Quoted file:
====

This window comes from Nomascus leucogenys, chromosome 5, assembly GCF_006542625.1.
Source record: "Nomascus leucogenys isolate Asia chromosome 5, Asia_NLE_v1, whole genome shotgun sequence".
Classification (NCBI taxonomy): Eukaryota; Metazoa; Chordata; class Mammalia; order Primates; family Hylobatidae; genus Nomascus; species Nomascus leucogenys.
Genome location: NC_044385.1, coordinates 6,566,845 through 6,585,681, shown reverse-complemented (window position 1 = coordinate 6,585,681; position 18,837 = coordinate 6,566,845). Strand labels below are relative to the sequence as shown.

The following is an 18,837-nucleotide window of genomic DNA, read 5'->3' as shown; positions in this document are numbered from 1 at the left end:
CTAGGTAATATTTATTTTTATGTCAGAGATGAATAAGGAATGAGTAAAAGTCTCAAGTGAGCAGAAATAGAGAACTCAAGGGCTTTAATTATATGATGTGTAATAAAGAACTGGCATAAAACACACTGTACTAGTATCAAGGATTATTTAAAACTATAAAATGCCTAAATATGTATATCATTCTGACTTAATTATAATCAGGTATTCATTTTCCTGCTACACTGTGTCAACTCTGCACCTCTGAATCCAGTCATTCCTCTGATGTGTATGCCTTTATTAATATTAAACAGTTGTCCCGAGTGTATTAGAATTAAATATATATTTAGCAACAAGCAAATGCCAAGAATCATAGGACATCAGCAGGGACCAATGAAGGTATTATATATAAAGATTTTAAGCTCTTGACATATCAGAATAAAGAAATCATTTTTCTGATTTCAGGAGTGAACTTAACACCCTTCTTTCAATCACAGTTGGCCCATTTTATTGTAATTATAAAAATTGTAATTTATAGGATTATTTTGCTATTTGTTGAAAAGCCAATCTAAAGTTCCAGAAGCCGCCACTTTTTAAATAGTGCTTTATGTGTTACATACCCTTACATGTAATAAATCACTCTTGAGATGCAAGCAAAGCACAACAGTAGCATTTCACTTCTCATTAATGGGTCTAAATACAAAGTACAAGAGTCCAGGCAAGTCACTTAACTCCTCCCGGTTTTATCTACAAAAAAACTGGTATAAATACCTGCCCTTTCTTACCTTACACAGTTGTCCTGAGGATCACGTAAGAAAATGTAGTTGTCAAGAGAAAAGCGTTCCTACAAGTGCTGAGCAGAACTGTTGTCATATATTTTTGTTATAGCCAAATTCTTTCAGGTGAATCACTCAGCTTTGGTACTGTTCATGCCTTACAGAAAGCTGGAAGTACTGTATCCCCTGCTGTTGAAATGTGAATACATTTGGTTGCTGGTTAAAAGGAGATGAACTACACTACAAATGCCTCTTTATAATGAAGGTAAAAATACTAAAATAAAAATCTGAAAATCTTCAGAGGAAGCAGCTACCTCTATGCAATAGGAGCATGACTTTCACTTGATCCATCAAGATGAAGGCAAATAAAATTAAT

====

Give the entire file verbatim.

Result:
This window comes from Nomascus leucogenys, chromosome 5, assembly GCF_006542625.1.
Source record: "Nomascus leucogenys isolate Asia chromosome 5, Asia_NLE_v1, whole genome shotgun sequence".
Classification (NCBI taxonomy): Eukaryota; Metazoa; Chordata; class Mammalia; order Primates; family Hylobatidae; genus Nomascus; species Nomascus leucogenys.
Genome location: NC_044385.1, coordinates 6,566,845 through 6,585,681, shown reverse-complemented (window position 1 = coordinate 6,585,681; position 18,837 = coordinate 6,566,845). Strand labels below are relative to the sequence as shown.

The following is an 18,837-nucleotide window of genomic DNA, read 5'->3' as shown; positions in this document are numbered from 1 at the left end:
CTAGGTAATATTTATTTTTATGTCAGAGATGAATAAGGAATGAGTAAAAGTCTCAAGTGAGCAGAAATAGAGAACTCAAGGGCTTTAATTATATGATGTGTAATAAAGAACTGGCATAAAACACACTGTACTAGTATCAAGGATTATTTAAAACTATAAAATGCCTAAATATGTATATCATTCTGACTTAATTATAATCAGGTATTCATTTTCCTGCTACACTGTGTCAACTCTGCACCTCTGAATCCAGTCATTCCTCTGATGTGTATGCCTTTATTAATATTAAACAGTTGTCCCGAGTGTATTAGAATTAAATATATATTTAGCAACAAGCAAATGCCAAGAATCATAGGACATCAGCAGGGACCAATGAAGGTATTATATATAAAGATTTTAAGCTCTTGACATATCAGAATAAAGAAATCATTTTTCTGATTTCAGGAGTGAACTTAACACCCTTCTTTCAATCACAGTTGGCCCATTTTATTGTAATTATAAAAATTGTAATTTATAGGATTATTTTGCTATTTGTTGAAAAGCCAATCTAAAGTTCCAGAAGCCGCCACTTTTTAAATAGTGCTTTATGTGTTACATACCCTTACATGTAATAAATCACTCTTGAGATGCAAGCAAAGCACAACAGTAGCATTTCACTTCTCATTAATGGGTCTAAATACAAAGTACAAGAGTCCAGGCAAGTCACTTAACTCCTCCCGGTTTTATCTACAAAAAAACTGGTATAAATACCTGCCCTTTCTTACCTTACACAGTTGTCCTGAGGATCACGTAAGAAAATGTAGTTGTCAAGAGAAAAGCGTTCCTACAAGTGCTGAGCAGAACTGTTGTCATATATTTTTGTTATAGCCAAATTCTTTCAGGTGAATCACTCAGCTTTGGTACTGTTCATGCCTTACAGAAAGCTGGAAGTACTGTATCCCCTGCTGTTGAAATGTGAATACATTTGGTTGCTGGTTAAAAGGAGATGAACTACACTACAAATGCCTCTTTATAATGAAGGTAAAAATACTAAAATAAAAATCTGAAAATCTTCAGAGGAAGCAGCTACCTCTATGCAATAGGAGCATGACTTTCACTTGATCCATCAAGATGAAGGCAAATAAAATTAAT